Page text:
Arrow Video: Major Dundee (1965) - Reviewed

Courtesy of Columbia Pictures
Legendary and still provocative American filmmaker Sam Peckinpah, nicknamed ‘Bloody Sam’ for his penchant for depicting explicit, realistic acts of violence onscreen as well as fostering a reputation for being an irascible film director difficult to work with whether it be related to his alcohol or drug abuses often committed on set, left behind a complicated filmography and legacy filmgoers are still contending with to this day.  Often telling the stories of gruff male figures whose masculinity is tested on the grounds of the American west, Peckinpah was also frequently parodied for his trademark use of slow-motion during moments of bloodletting so the crimson flies freely across the screen.
But what many are only now becoming aware of is that Mr. Peckinpah also found himself in a position not dissimilar from that of Orson Welles in that nearly every project following his 1965 rogue Civil War epic Major Dundee was met with some form or another of studio meddling and/or revoking final cut completely.  After striking gold with his 1962 western Ride the High Country, Peckinpah was approached by actor Charlton Heston who liked what he saw in the director’s work and wanted to hire him for what would be called Major Dundee. 
Based on a screenplay by Harry Julian Fink, the Civil War set film concerns rogue Union calvary officer Major Dundee (Charlton Heston).  Stationed at a New Mexico outpost, he assembles a motley crew of Confederate prisoners, black Federal soldiers as well as Indians with a plan to venture into Mexico to fight an Apache army after they wiped out a regiment before kidnapping the children left behind.  After bringing together his own personal army, he and former friend turned Confederate Captain Ben Tyreen (Richard Harris) soon embark on what can be described as a kind of Moby Dick set in the wide open west with the titular Major Dundee as its Captain Ahab.

Courtesy of Columbia Pictures
Visually and contextually you can see the fingerprints of what would or would not eventually become The Wild Bunch or Pat Garrett and Billy the Kid.  With sprawling, epic widescreen vistas of the open west spectacularly photographed by Sam Leavitt, Major Dundee is at once beautiful and ugly to look at.  Westerns up to that point hadn’t been nearly as violent or gory as this though censors did come down on the film before audiences ever saw it.  The ensemble cast including but not limited to Heston, Harris, James Coburn, Slim Pickens and eventual Peckinpah regular Warren Oates, give fantastic performances under duress.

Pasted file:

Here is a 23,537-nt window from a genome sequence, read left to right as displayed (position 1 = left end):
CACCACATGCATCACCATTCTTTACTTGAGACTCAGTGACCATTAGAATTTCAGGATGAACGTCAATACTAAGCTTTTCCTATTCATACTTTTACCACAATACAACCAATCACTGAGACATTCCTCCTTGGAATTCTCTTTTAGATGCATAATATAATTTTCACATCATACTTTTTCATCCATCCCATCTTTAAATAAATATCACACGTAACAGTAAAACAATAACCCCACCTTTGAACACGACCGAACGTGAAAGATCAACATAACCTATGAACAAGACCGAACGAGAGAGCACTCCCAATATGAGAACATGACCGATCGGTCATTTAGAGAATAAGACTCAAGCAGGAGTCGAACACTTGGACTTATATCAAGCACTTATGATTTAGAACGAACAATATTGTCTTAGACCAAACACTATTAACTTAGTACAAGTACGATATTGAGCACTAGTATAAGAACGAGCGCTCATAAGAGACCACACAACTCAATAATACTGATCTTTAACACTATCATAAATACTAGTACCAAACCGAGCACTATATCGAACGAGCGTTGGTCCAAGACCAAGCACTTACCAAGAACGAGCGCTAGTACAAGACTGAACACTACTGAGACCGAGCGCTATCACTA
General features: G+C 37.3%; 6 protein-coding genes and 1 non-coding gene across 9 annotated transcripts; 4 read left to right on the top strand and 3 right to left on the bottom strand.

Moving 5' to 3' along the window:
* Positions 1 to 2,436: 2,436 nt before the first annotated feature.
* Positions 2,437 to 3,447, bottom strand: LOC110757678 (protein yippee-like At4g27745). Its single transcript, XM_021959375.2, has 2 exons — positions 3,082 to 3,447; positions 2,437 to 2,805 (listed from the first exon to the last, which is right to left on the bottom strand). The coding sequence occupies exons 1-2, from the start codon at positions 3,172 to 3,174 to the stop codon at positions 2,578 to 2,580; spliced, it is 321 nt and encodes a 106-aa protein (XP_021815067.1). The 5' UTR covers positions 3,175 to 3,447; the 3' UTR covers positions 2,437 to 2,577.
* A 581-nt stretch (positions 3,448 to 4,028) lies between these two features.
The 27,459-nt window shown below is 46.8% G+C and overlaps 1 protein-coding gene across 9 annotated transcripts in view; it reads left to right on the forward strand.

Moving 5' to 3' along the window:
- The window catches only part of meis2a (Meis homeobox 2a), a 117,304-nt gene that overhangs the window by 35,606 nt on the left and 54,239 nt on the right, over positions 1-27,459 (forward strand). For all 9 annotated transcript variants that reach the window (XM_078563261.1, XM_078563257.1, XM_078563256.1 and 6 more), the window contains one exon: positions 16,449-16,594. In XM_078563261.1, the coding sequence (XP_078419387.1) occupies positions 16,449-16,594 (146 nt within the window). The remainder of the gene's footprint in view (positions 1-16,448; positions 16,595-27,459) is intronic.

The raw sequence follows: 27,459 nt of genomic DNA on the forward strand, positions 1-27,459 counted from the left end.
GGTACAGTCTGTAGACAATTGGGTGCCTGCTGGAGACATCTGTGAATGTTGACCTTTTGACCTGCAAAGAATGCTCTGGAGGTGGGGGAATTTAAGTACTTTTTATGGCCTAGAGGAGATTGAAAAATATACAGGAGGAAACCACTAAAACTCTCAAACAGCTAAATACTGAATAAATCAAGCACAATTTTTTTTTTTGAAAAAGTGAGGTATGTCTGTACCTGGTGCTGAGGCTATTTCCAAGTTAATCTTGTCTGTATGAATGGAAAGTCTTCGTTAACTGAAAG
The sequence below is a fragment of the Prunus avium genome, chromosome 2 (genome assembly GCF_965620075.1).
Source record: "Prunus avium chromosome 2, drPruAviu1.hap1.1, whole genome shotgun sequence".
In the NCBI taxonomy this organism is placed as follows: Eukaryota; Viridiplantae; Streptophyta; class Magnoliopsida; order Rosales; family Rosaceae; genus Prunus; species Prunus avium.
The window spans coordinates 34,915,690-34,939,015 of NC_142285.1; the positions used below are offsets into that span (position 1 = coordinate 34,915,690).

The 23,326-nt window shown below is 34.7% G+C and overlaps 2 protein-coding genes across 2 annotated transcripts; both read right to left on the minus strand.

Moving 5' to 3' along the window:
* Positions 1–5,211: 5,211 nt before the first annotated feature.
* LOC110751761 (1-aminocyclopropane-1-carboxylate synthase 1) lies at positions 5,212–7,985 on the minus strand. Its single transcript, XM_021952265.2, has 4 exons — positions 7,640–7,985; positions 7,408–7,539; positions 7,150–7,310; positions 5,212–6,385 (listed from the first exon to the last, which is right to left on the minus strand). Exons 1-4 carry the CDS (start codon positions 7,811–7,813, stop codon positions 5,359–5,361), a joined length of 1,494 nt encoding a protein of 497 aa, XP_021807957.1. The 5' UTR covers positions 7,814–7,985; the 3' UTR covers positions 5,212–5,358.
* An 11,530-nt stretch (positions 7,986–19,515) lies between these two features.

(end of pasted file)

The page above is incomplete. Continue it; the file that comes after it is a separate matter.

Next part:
A troubled production from start to finish, Peckinpah drank heavily on set and was generally abusive towards his cast and crew, leading to an altercation between Charlton Heston and Peckinpah involving a cavalry saber.  Despite their differences, Heston still vouched for Peckinpah and forfeited his salary to the studio to keep the project afloat, to no avail.  Allegedly Peckinpah simply stumbled off the set near the end of the shoot, leaving Heston to finish remaining scenes himself.
Known among cinephiles as the first time Peckinpah encountered trouble with the studio Columbia Pictures who pulled the plug before crucial remaining scenes could be filmed and edited the film without him, Major Dundee is a gargantuan epic that unfortunately proved to be the director’s first critical and commercial blow.  Released in a truncated cut assembled by the studio after an ill-fated initial premiere, the film was almost universally blasted by the critics and performed poorly at the box office.  Though Peckinpah maintained his original director’s cut was the best film he ever made, it is unlikely to ever see the light of day.

Courtesy of Columbia Pictures
Around 2005, the original 136-minute cut initially rejected by the studio after a dismal world premiere, resurfaced and featured a newly commissioned score by Christopher Caliendo.  Though the film is still left with many gaping holes, the extended cut packaged alongside the original lambasted theatrical cut by Arrow Video is a welcome addition to the saga.  

While we may never know the full extent of what went on behind the scenes and just what the actual director’s cut we’ll never see looks like, what remains is nonetheless a fascinating and lush American western epic.  It also helped cement Peckinpah’s reputation as an outlaw filmmaker which carried over into every subsequent project he touched.

--Andrew Kotwicki